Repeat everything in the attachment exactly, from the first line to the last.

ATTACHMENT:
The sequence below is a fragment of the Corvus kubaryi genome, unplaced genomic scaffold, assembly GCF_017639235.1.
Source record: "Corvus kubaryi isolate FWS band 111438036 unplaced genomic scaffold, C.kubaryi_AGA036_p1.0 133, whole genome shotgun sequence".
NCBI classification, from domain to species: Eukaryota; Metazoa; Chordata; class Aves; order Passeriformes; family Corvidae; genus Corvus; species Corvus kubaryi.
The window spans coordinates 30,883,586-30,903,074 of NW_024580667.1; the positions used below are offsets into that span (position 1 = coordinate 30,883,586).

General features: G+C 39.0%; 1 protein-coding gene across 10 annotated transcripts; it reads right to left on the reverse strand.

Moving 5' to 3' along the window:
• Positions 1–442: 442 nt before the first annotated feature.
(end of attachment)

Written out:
The sequence below is a fragment of the Corvus kubaryi genome, unplaced genomic scaffold, assembly GCF_017639235.1.
Source record: "Corvus kubaryi isolate FWS band 111438036 unplaced genomic scaffold, C.kubaryi_AGA036_p1.0 133, whole genome shotgun sequence".
NCBI classification, from domain to species: Eukaryota; Metazoa; Chordata; class Aves; order Passeriformes; family Corvidae; genus Corvus; species Corvus kubaryi.
The window spans coordinates 30,883,586-30,903,074 of NW_024580667.1; the positions used below are offsets into that span (position 1 = coordinate 30,883,586).

General features: G+C 39.0%; 1 protein-coding gene across 10 annotated transcripts; it reads right to left on the reverse strand.

Moving 5' to 3' along the window:
• Positions 1–442: 442 nt before the first annotated feature.